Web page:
Monday, August 3, 2009

Thanks, Andrea

When I was in college, I worked as a production assistant at what was at the time the largest ad agency in Salt Lake City. When I went to business school, one of my marketing professors used the “Intel Inside” campaign as the benchmark for how to do branding. When he found out I used to work [as a complete and total peon] at the agency behind that campaign, his reaction was a little embarrassing.

Anyway, I had nothing to do with the campaign short of driving proofs or film to Fedex so the Intel brand managers could OK them or the magazine or newspaper could print them. And the campaign has really nothing to do with this blog post other than the fact that the last person to sign anything before it went before the client or went into production was our proofreader, Andrea.

Andrea was awesome and worth way more than what she got paid. When Microsoft had a glaring copy error in one of their Wall Street Journal ads, one of the copywriters posted it on the door of his office with a note that said “thanks, Andrea.”

Thanks to Andrea, I am adamant about using a serial comma before a conjunction, even though most of the copywriters HATED that she made them do that. I don’t remember the details, but Andrea told me there was a will or other legal document that stipulated that something was to be split between Party A, Party B and Party C. The courts decided, for lack of a serial comma, that Party A was to get 50%, while Party B and Party C were to split the other 50%. Had there been a comma before the “and,” the parties would have split it three ways equally.

I sometimes wish I had someone like Andrea to proofread my blog before I post. It would probably save some embarrassment. Of course Dug and Rachel are pretty good about letting me know of the really-obvious-to-everyone-but-me errors, which I can fix after posting. So considering how little is on the line with this blog, I should be happy just to have that.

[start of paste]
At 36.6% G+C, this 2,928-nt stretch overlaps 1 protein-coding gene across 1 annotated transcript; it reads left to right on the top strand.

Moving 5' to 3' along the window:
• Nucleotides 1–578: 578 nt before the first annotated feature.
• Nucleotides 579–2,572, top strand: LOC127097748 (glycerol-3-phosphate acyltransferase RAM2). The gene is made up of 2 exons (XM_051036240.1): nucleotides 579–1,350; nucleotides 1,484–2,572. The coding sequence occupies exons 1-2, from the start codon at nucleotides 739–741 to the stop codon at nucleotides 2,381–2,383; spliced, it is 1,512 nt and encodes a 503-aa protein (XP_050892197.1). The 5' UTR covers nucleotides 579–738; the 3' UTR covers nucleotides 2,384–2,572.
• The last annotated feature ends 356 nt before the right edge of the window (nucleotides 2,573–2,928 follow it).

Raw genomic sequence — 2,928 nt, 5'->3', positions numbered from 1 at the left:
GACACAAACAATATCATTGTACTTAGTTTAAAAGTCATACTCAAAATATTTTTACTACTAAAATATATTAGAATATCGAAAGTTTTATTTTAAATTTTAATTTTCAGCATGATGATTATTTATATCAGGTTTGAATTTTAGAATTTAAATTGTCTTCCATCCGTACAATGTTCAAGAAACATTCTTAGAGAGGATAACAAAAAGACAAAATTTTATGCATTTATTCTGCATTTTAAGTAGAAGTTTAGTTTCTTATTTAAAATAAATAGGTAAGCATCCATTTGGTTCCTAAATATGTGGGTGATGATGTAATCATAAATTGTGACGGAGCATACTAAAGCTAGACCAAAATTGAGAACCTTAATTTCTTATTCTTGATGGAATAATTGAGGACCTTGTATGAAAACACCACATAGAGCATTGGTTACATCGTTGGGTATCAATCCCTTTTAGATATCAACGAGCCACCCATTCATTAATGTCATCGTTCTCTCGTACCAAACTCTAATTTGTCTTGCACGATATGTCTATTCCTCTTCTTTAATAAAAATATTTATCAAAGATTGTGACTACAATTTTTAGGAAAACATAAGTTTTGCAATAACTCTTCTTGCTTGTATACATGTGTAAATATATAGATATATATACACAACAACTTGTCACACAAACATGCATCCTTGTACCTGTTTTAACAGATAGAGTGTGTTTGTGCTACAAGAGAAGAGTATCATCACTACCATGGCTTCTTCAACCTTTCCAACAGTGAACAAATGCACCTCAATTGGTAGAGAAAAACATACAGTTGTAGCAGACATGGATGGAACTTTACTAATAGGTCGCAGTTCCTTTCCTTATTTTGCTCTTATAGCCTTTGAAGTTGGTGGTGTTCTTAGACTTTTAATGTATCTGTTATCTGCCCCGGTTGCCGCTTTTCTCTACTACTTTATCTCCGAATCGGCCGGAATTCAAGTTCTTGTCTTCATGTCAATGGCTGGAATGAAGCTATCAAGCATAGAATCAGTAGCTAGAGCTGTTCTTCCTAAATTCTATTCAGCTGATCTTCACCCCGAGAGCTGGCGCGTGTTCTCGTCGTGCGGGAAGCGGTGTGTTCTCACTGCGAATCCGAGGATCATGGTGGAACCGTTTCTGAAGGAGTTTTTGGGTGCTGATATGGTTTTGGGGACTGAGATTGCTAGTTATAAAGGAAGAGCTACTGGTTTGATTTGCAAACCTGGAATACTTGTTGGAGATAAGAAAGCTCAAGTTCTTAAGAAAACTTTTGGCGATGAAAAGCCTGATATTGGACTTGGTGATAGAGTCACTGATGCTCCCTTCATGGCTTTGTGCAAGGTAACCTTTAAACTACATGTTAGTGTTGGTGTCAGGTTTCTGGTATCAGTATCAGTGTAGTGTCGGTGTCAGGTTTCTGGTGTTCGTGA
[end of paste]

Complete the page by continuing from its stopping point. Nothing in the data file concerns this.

OK, I’m having some trouble staying focused, but what I was eventually hoping to get at was that Andrea wasn’t just good about finding copy errors. She also would have prevented stuff like this from going out the door. Seriously? Did someone not notice that, or was it intentional? I’m going with intentional.

Of course some things not even a proofreader like Andrea would fix; they just need to be redone completely. But that’s why we employed some pretty good copywriters: to help save clients from themselves. Otherwise, you might end up with copy like this:

With careful consideration from an analytical approach of our core team and a collaborative effort from our consultants domestically and overseas, our business model has come full circle and represents the very best in resort entertainment possible. A comprehensive and in-depth marketing study in conjunction with steadfast planning sessions have led us to a rigorous regiment of continuous improvement and refinement to our new business model. We have determined how to maximize our impact to our community of [specified location] and plan to execute this model by the end of this year.

Our Mission is to provide the very best in quality family entertainment to our community and the surrounding area. We will continue a long standing tradition of excellence in entertainment and business that will bridge into the coming decades utilizing our 20 year history of providing the very best entertainment and decades of experience in the ever changing industry of entertainment and hospitality.

When I first read this, I thought it was a contest to see how many times they could re-use the words decades, entertainment, and industry in a statement that really doesn't tell me anything. Either that or a game of buzzword bingo* where one of the key participants didn’t know everyone else was kidding.

Thankfully the person who wrote this had the good sense to send it to his ad agency and ask them to clean it up. I just happened to rescue it from the cutting room floor, as it were, to use as an example. (No, it’s not my company or one I’m even associated with in any way or ever have been. I just sorta found it.)

If your company employs someone like Andrea that makes the rest of you Philistines look way, way better than you would on your own, go tell her thank you. She deserves that and a whole bunch more.

*When I was in B-school the rules were that once you got Bingo, you had to raise your hand and use the word “Bingo” in a comment rather than just yelling it out. The best execution of this I have ever seen was by a classmate, coincidentally also named Andrea, whose use of “Bingo” was so natural that I felt like delayed reaction man once I finally realized what was going on.